LAWRENCE — The Kansas Relays arrive Wednesday for a four-day stay with the usual strong fields of athletes and incentive for fans of nostalgia.
These likely will be the final relays to be staged in Memorial Stadium, where they have operated almost annually since their inception in 1923.
On Tuesday, the university staged a ceremonial groundbreaking for Rock Chalk Park, a $39 million athletic complex in west Lawrence that will include a new track and field stadium.
“The plan is to the have the Relays (there) next year,” Kansas athletic director Sheanon Zenger said.
And to eventually remove the track from Memorial Stadium, dropping the field and moving the seating closer to the action.
It’s not the first time Kansas has talked about moving fans closer to the football field. The subject was raised in 1962, and retired basketball coach Phog Allen, who played a key role in founding the Kansas Relays, predicted the track meet’s demise.
“You can be sure of this, when they tear out the stadium track, the Relays are as dead as the cadavers in the formaldehyde tanks in the medical department’s dissecting room,” Allen said.
This time, lowering the football field is in the planning stages, but Rock Chalk Park is moving forward. The complex, located near the intersection of Sixth Street and George Williams Way, will include a track stadium with 7,000 permanent seats and room for 3,000 temporary seats, a 1,500-seat softball stadium and a 2,500-seat soccer stadium.
“This is a place that will welcome recruits and a place that our athletes can call home,” Kansas track and field coach Stanley Redwine said.
Memorial Stadium will become a memory for track and field, but what memories. Some of the world’s top track athletes have completed in the Kansas Relays — many who wore Jayhawks uniforms — from gold-medal decathlete Jim Bausch and world-record miler Glenn Cunningham in the early years, to gold-medal winning discus thrower Al Oerter and distance runner Billy Mills and three-time Kansas Relays outstanding performer Jim Ryun.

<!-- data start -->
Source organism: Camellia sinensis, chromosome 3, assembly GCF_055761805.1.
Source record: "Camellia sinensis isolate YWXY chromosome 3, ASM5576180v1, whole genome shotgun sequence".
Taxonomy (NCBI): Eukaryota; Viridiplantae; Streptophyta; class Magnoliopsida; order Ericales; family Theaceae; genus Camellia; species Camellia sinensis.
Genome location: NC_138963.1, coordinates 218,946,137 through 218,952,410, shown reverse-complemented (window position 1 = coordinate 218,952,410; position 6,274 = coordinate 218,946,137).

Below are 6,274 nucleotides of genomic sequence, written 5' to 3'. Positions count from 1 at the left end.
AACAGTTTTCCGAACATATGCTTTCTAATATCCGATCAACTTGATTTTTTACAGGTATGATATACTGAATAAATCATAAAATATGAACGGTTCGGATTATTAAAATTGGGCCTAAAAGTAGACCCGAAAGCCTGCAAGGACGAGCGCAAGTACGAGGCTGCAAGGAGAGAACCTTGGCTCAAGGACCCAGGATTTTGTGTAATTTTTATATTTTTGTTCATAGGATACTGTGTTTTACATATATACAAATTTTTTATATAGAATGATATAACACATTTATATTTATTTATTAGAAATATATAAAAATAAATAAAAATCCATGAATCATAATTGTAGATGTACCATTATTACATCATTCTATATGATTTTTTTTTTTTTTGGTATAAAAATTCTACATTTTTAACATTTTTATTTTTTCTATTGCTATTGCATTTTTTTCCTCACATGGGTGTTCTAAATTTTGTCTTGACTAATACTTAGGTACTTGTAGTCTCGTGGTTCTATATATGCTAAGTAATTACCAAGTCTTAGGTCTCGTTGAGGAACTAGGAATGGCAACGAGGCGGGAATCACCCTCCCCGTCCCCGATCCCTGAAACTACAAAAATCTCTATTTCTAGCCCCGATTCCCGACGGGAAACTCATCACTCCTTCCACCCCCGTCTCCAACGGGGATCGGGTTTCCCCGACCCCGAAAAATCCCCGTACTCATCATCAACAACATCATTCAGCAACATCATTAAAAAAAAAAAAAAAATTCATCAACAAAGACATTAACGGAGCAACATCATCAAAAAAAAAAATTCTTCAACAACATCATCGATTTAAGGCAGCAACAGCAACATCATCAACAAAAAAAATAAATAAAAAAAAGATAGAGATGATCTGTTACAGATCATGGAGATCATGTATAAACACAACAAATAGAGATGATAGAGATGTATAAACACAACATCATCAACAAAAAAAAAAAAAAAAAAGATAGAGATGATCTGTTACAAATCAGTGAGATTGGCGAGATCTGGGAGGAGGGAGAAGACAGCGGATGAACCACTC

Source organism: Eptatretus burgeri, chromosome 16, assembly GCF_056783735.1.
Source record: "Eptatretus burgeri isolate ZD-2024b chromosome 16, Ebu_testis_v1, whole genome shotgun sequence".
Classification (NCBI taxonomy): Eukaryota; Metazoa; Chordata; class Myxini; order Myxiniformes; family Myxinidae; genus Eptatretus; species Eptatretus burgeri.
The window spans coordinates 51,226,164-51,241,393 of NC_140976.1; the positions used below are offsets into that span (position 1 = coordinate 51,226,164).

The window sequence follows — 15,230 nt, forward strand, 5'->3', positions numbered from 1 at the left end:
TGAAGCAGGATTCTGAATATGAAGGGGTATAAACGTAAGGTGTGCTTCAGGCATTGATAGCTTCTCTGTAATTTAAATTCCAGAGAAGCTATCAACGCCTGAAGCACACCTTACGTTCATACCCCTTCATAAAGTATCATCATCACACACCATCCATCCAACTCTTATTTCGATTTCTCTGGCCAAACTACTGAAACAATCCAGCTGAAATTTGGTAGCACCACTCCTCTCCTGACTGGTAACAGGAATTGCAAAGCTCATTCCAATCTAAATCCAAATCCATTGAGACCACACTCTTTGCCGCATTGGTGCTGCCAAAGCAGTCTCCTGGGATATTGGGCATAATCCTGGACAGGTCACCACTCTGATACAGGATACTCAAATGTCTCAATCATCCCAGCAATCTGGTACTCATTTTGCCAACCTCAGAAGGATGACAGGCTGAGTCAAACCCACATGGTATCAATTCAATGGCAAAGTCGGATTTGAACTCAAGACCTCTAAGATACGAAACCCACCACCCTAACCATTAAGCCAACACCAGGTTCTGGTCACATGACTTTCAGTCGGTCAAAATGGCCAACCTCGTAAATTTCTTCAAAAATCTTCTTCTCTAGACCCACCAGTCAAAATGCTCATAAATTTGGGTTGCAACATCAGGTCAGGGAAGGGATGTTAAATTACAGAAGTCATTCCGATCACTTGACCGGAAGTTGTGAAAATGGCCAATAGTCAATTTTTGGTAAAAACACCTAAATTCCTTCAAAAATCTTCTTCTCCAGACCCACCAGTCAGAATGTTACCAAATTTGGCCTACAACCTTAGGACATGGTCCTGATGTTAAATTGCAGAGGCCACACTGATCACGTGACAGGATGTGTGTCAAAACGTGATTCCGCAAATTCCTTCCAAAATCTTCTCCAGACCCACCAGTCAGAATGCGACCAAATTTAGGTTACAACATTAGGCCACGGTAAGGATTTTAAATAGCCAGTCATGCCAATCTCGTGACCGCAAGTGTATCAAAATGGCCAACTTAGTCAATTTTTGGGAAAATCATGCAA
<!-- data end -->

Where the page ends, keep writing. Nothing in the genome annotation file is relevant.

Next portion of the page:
Top athletes from other schools, such as Missouri sprinter Mel Gray, Nebraska sprinter Merlene Ottey and decathlete Bruce Jenner from Graceland College competed at Memorial Stadium before gaining Olympic fame.
Such fields and crowds in the tens of thousands made it one of track and field’s premier events, and the meet began to recapture past glory in 2000 when Kansas City native Maurice Greene, the world-record holder in the 100, competed.
The Kansas Relays were the brainchild of two men who aren’t known for track. John Outland played and coached football and created the Outland Trophy for football linemen. He earned All-America honors at two schools, Kansas and Pennsylvania, and while at Penn near the turn of the century threw the shot and discus in the Penn Relays. He never forgot the carnival atmosphere at the event and believed such a meet would work at Kansas.
Allen was the Jayhawks’ basketball coach and athletic director — and football coach in the year a new football stadium was planned, 1920. Post-World War I was a busy time in football stadium construction, and Kansas’ field, like most, was planned with a track.
Now, track will have its own home, and the Relays won’t end up as a cadaver.